But at least I knew some of what I could expect now that the day had come and it was my time to go through one of those doors. My curse was also a gift because I already knew it wouldn’t be a straight path and I would have to feel my way forward. From some of the heads I’d been able to track before it had become too much, I knew it would feel like a maze.
And I had no doubt – like a cat with a mouse – with their “Good luck” wishes, those sadistic bastards were toying with us by trying to make us believe if we could maneuver our way to the end we would be getting our freedom.
Another lie we humans told ourselves. I knew because on more than one occasion, even after I’d lost track of the chosen ones telepathically, eventually I would be mentally smacked by their shock.
Right before they disappeared from my radar completely. And I knew there was only one cause for that to happen.
So already resigned to my fate, I sent a quick prayer up to God that my end would come quick and didn’t feel panicky at all as I felt my way through the maze before me. I’d always been a whiz at navigating the corn maze Old Man Harper would plow into his field every Halloween for us kids and I hadn’t been above using my curse to my benefit then, so I wasn’t above using it now, sensing several of those big balls of nothing a short distance ahead of me.
Even not knowing what they were, I had a feeling I would be finding out sooner rather than later and it probably wouldn’t work out well for me in the end. Perhaps I could have just found a corner and stayed there until someone came looking for me – or after me – but wanting to lay eyes on the one thing that had allowed my mind’s eye some peace, I focused on the one void I could always pick out above the rest and pressed on towards it. At every dead end I found myself at, I spun on my heels and doubled back until before long I came to another door.
Where I could sense what I’d come to think of as my ball. The biggest ball of nothing and that was waiting on the other side.
I must have had some survival instincts left because I gripped my crude weapon in one hand and slowly pushed open the door with the other. Only instead of finding a ghost or an alien or anything else my mind had tried to reason was the cause, I found a man.
A horribly wounded man.
Or was he?
He was leaning against a cot with his eyes closed and his head slumped back, so once I could look past the blood covering his body it was easy to see he had what looked like fangs protruding from his mouth.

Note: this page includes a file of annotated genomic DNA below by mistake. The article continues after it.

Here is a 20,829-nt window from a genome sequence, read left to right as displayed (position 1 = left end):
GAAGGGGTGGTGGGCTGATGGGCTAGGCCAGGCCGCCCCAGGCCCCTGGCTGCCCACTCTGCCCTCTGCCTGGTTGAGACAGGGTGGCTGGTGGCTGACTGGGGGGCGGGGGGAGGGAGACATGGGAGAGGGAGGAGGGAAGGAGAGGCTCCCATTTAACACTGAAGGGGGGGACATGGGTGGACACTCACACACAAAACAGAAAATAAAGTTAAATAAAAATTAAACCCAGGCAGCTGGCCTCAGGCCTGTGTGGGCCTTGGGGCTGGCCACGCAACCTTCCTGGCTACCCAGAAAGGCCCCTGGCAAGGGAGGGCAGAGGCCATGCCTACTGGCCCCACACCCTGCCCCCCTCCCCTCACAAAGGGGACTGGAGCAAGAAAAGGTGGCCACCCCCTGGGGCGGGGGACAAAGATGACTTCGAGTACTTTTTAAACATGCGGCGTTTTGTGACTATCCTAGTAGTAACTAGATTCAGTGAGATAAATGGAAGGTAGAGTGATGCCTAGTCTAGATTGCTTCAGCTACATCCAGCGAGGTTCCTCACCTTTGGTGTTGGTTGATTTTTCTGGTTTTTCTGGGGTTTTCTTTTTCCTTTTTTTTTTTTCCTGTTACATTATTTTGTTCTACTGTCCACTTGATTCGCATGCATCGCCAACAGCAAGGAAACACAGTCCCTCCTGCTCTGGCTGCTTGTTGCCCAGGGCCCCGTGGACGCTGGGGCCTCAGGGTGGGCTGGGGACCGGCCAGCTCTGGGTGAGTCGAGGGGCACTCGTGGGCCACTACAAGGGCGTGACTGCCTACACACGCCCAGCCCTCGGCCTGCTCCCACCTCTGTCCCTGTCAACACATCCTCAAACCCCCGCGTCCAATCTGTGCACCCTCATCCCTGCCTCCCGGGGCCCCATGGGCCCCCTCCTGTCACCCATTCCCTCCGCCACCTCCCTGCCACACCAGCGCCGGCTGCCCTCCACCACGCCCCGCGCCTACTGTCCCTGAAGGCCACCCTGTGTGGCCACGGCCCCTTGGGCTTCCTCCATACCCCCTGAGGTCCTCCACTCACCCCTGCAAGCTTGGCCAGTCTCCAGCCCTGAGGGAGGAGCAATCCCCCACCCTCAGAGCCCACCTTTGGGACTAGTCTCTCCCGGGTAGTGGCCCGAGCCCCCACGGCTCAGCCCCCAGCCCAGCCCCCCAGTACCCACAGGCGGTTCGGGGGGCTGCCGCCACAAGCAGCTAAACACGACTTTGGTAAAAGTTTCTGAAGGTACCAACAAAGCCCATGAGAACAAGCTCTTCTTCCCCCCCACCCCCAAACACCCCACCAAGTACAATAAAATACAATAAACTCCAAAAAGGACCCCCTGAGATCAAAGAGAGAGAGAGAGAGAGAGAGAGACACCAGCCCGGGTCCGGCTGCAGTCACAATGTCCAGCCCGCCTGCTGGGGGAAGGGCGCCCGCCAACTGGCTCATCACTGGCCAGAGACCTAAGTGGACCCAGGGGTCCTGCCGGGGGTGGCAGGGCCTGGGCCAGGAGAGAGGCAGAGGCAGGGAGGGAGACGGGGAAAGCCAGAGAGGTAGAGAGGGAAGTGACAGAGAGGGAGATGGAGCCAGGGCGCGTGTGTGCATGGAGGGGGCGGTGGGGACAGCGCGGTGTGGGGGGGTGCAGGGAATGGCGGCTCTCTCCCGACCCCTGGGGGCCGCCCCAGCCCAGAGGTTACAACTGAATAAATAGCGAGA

Hallucinogenic drugs, coma, or my Brothers Grimm reality, if fairies and werewolves were real in this world, I supposed vampires could be too. And since I’d been given a stake, I assumed they could be killed by shoving one through their heart.
But feeling murderous towards my captors didn’t mean my rage extended to anyone else. And considering his room amounted to what looked like a jail cell, I assumed he wasn’t there of his own free will any more than I was.
And the blood covering his body told me I wasn’t the only one having a bad time.
My eyes trained on his chest to look for signs of life where I saw none and yet my mind could still sense his ‘nothing’.
Strangely, the presence of his void made me believe he was still alive. Or as alive as a vampire could be.
And since he didn’t appear to be waking up just yet, I let my eyes quickly take in the rest of the room. Just like a jail cell, on one side were thick silver colored bars from floor to ceiling, with a single door in the center. On the other three sides the walls were made up of solid brick, but not like any bricks I’d ever seen before. These were practically jewel-like. An iridescent stone that seemed to shimmer without need of any light.
But there was light.
My neck craned just as my eyes went skyward and for the first time in I didn’t know how long I could see the sun. High up above us was a skylight and as my feet automatically carried me to the center of the room and into its rays, the sound of the door I’d come through slammed shut behind me, drawing my eyes back to it.
Just in time to see the outline of the door fade away into nothing but the iridescent brick. Had I not just walked through it, I never would have suspected it even existed.
But the sound also managed to wake my new roommate because I saw him twitch in my peripheral and turned to see his eyes now trying – and failing – to make contact with mine.
“Look at me,” he whispered out in a hoarse voice, while trying to force his eyes open.
He looked so vulnerable in that moment I couldn’t find it in myself to be afraid of him. And since I was coming to suspect it had been him who had unknowingly given me the little bit of respite I could find in that horrible place, I found myself feeling grateful towards him. So I tentatively moved closer as I said, “You’re injured. Is there anything I can do to help you?”
Normally I shied away from touching anyone if I could help it, but my worry for his wellbeing, coupled with my curiosity over his ‘nothing’, had me reaching out and putting my hand on his arm.
And then I really heard nothing.
Sure, I could hear others moving around nearby, but the mental chatter I could hear coming from the room of humans I’d just left, disappeared entirely.
I couldn’t hear them at all. With my head or my ears.
So I experimented by letting go of him and sure enough the mental chatter was back.